Archive for the ‘age’ Category

Reception Theory: Active Audience Theory with ‘The Simpsons’.

June 12, 2008

Reception theory focuses on the role of the audience in the interpretation of a text, instead of on the text itself. In other words, the theory suggests that audiences play an active role in reading texts, that each person has the ability to interpret the same text differently, and that a text by itself – i.e. without a reader – has no specific meaning.

Below are a couple of scenes from the popular TV series – and now movie – ‘The Simpsons’. When watching the clips, think about the elements of the show that make it successful in targeting both young and old audiences, especially its humour. For example, a 45 year old man and a 10 year old girl would sit down to watch exactly the same episode and yet receive it entirely differently – why? The clips show how the humour varies throughout to target different areas of the audience.

The O.C.

February 15, 2008

Dawson’s Creek

February 15, 2008

Representation of American Youth – Smallville

February 15, 2008

Representations of Teenagers

February 8, 2008

The idea of the”teenager” as a distinct social phenomenon has been with us since the 1950’s-an intermediate world breaking up the previously straight definition between childhood and the world of work. In the present day, we are still used to media images of these young people, as evidenced in shows like Hollyoaks and Skins. How close to the truth do you think the portrayals of teenagers are in these two shows, and are they positive or negative representations?

Watch this clip from Hollyoaks to see how it deals with the issues of teenage drug users and young parents:

What kind of message does this trailer for Skins put across about British teenagers? Think about whether it is realistic in its representation, and why young people would choose to watch this programme based on such an advertisement (or, indeed, why not).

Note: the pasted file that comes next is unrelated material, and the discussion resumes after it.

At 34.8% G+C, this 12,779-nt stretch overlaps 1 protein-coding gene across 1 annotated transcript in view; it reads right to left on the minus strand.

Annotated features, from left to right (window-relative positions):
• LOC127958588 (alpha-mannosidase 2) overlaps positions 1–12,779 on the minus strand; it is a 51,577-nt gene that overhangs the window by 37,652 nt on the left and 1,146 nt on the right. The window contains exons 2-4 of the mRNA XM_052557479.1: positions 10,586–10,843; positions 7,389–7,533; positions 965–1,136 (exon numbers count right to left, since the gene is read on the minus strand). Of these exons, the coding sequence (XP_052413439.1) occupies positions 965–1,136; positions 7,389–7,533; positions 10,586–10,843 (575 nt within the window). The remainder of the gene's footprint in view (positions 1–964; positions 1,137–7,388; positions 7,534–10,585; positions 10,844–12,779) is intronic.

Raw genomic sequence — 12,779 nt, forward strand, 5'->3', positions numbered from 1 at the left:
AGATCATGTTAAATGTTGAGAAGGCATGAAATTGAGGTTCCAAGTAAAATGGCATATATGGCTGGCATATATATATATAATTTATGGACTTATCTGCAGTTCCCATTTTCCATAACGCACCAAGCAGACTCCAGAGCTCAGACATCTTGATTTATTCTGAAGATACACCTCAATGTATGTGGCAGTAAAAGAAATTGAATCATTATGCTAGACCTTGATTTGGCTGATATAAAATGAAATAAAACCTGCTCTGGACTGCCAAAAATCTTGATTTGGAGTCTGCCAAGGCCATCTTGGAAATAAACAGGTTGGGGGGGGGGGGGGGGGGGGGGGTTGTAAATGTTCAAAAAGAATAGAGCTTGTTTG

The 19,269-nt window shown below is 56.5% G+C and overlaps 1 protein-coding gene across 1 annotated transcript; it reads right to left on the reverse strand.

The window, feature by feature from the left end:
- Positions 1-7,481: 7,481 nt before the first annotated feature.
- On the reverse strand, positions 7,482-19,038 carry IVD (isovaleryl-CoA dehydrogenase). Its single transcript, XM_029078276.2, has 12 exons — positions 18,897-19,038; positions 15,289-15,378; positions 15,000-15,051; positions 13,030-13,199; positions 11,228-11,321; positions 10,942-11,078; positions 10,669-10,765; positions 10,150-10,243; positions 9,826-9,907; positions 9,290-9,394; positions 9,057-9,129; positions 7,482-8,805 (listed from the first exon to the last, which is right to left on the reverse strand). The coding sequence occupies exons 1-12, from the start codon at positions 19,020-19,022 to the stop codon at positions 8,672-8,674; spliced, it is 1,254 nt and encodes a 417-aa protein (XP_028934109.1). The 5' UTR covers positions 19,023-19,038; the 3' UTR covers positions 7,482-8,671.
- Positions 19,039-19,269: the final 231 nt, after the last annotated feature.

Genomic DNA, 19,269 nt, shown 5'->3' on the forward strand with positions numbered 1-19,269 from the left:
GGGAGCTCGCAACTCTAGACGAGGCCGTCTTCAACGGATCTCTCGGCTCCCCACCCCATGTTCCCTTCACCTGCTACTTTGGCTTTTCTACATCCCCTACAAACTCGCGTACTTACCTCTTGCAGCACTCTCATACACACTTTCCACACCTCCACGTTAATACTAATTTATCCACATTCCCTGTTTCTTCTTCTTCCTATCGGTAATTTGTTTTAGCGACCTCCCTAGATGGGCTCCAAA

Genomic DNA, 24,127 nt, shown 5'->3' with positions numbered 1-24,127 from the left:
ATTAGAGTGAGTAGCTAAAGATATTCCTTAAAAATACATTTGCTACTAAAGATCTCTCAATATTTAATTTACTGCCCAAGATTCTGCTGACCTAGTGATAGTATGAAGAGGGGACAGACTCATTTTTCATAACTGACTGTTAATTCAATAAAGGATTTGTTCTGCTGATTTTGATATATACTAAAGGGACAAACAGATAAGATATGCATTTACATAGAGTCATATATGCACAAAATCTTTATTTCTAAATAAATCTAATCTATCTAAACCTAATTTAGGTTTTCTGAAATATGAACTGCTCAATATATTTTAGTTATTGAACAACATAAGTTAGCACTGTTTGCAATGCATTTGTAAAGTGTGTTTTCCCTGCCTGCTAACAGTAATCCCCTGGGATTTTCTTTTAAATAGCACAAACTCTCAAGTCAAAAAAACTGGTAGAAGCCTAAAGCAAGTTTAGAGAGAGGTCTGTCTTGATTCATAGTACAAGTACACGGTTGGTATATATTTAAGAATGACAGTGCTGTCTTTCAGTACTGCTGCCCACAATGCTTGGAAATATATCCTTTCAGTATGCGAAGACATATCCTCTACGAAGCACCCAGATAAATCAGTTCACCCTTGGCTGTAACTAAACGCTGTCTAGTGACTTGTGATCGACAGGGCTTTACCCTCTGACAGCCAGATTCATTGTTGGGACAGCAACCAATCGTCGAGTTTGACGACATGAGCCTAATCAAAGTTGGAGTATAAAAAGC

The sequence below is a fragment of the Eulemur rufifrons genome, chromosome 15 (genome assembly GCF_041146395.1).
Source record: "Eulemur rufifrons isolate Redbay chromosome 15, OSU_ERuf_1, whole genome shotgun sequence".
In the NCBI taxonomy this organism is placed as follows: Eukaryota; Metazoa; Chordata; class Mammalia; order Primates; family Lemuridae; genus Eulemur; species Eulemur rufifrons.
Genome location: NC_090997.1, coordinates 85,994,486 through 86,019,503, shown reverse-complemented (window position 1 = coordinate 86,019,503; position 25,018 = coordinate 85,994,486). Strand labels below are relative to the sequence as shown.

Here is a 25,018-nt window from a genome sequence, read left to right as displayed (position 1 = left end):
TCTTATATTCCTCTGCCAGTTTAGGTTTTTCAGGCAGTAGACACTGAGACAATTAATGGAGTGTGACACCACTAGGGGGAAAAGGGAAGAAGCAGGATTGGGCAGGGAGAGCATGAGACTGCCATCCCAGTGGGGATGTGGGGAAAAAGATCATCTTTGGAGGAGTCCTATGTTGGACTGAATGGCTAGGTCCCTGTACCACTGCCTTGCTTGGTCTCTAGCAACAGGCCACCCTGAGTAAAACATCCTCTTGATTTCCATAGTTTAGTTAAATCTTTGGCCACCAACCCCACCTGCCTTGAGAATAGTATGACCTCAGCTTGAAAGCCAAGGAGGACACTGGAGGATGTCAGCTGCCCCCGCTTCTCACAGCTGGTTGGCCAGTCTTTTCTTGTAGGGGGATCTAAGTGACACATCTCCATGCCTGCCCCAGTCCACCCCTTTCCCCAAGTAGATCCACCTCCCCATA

Creating representations – Editing

December 30, 2007

Charlie Brooker writes a column for the Media Guardian called ‘Screenwipe’, where he analyses the meaning and message of TV advertising. He also writes and presents a TV programme called ‘Screenwipe’ where he investigates and deconstructs recent TV events. Here he looks at how reality TV and modern editing facilities can be used to create skewed representations that bear little resemblance to what actually happened in ‘real life’. 

Teenagers on TV

December 30, 2007

Sorry everyone – more Stewart Lee! – Taken from the genius that is ‘Screenwipe’, this clip considers the difference between modern representations of teenagers and 1970s teenage television. Lee asks which one is closer to the real experience of teenage life. His conclusion is quite interesting, so stick with it.

Stereotyping in the media – BBC discussion

December 30, 2007

An excellent BBC report on stereotyping in the media  – Has political correctness ‘gone mad’ or has the media got a role to play in preventing racism in everyday life? Little Britain and Borat are among the topics for discussion.